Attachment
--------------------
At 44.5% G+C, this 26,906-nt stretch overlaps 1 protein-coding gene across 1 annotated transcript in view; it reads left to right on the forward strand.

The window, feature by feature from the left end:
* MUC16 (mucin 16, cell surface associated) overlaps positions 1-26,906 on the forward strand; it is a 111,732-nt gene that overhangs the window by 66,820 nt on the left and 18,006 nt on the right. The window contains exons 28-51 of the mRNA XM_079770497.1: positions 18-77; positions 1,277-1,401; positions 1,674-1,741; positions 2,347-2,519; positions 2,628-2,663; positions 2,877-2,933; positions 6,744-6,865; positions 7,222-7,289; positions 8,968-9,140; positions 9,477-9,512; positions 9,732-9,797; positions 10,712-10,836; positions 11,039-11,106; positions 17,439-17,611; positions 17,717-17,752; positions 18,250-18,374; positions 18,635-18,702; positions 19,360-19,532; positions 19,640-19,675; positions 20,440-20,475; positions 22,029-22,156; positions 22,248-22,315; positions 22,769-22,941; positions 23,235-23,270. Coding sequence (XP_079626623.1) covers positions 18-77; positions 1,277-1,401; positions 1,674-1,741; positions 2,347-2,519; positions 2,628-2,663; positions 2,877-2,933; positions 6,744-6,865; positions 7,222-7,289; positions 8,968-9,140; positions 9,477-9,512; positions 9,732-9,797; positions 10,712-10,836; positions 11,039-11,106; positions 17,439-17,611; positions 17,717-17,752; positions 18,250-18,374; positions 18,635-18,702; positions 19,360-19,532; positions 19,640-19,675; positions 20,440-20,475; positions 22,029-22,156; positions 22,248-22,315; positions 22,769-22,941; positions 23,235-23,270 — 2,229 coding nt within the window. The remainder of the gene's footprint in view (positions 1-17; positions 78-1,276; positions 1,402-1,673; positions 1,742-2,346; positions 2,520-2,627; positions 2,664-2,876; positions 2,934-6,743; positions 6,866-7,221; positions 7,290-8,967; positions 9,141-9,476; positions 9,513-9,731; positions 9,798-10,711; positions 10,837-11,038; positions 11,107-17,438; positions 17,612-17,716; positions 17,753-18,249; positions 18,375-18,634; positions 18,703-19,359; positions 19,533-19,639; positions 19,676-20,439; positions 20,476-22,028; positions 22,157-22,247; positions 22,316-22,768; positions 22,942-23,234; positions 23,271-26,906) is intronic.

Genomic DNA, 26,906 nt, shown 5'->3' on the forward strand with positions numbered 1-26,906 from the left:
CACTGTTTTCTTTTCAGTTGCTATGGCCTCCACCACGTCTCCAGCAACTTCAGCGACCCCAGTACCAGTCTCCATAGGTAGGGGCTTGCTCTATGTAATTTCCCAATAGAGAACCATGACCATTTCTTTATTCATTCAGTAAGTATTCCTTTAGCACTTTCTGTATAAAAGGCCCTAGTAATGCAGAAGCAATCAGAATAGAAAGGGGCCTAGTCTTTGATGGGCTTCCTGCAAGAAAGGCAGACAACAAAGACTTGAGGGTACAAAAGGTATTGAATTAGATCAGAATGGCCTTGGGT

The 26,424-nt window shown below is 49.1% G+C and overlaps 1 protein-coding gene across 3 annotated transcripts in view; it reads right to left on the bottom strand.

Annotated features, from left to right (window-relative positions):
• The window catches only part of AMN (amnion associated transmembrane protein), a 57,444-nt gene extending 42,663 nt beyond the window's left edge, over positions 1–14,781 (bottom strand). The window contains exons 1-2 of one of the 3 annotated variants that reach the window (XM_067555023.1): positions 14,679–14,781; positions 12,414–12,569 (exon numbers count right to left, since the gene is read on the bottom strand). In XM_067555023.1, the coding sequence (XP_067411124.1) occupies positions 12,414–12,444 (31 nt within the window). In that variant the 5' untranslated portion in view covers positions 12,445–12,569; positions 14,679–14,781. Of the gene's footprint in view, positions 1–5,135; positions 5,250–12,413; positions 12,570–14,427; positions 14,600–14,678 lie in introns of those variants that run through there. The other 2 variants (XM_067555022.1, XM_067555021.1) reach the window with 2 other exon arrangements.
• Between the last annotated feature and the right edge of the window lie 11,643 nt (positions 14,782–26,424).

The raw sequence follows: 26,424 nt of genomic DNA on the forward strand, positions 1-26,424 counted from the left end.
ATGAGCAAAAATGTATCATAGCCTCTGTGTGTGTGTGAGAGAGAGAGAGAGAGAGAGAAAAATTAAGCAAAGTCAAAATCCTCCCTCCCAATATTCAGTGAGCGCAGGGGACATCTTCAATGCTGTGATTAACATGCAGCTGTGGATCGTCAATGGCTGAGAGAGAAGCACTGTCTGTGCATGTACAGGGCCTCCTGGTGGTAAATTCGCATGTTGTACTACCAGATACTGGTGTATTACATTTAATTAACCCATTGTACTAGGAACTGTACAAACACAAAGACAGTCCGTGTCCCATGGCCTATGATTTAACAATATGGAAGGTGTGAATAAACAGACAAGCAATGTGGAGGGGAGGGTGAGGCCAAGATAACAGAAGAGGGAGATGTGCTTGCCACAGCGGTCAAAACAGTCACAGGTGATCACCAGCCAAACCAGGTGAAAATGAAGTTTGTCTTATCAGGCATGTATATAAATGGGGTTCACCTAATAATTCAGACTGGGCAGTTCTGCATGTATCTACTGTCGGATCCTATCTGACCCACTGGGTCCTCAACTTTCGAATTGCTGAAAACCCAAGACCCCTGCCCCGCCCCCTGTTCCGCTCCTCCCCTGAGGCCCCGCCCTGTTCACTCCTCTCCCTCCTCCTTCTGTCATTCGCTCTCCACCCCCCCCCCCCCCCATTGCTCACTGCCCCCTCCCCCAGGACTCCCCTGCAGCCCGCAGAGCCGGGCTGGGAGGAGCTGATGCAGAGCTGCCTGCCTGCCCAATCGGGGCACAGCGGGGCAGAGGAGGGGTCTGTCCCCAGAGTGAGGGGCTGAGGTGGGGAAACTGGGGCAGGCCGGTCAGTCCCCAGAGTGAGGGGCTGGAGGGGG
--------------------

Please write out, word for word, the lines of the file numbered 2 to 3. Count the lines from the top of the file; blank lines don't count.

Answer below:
The window, feature by feature from the left end:
* MUC16 (mucin 16, cell surface associated) overlaps positions 1-26,906 on the forward strand; it is a 111,732-nt gene that overhangs the window by 66,820 nt on the left and 18,006 nt on the right. The window contains exons 28-51 of the mRNA XM_079770497.1: positions 18-77; positions 1,277-1,401; positions 1,674-1,741; positions 2,347-2,519; positions 2,628-2,663; positions 2,877-2,933; positions 6,744-6,865; positions 7,222-7,289; positions 8,968-9,140; positions 9,477-9,512; positions 9,732-9,797; positions 10,712-10,836; positions 11,039-11,106; positions 17,439-17,611; positions 17,717-17,752; positions 18,250-18,374; positions 18,635-18,702; positions 19,360-19,532; positions 19,640-19,675; positions 20,440-20,475; positions 22,029-22,156; positions 22,248-22,315; positions 22,769-22,941; positions 23,235-23,270. Coding sequence (XP_079626623.1) covers positions 18-77; positions 1,277-1,401; positions 1,674-1,741; positions 2,347-2,519; positions 2,628-2,663; positions 2,877-2,933; positions 6,744-6,865; positions 7,222-7,289; positions 8,968-9,140; positions 9,477-9,512; positions 9,732-9,797; positions 10,712-10,836; positions 11,039-11,106; positions 17,439-17,611; positions 17,717-17,752; positions 18,250-18,374; positions 18,635-18,702; positions 19,360-19,532; positions 19,640-19,675; positions 20,440-20,475; positions 22,029-22,156; positions 22,248-22,315; positions 22,769-22,941; positions 23,235-23,270 — 2,229 coding nt within the window. The remainder of the gene's footprint in view (positions 1-17; positions 78-1,276; positions 1,402-1,673; positions 1,742-2,346; positions 2,520-2,627; positions 2,664-2,876; positions 2,934-6,743; positions 6,866-7,221; positions 7,290-8,967; positions 9,141-9,476; positions 9,513-9,731; positions 9,798-10,711; positions 10,837-11,038; positions 11,107-17,438; positions 17,612-17,716; positions 17,753-18,249; positions 18,375-18,634; positions 18,703-19,359; positions 19,533-19,639; positions 19,676-20,439; positions 20,476-22,028; positions 22,157-22,247; positions 22,316-22,768; positions 22,942-23,234; positions 23,271-26,906) is intronic.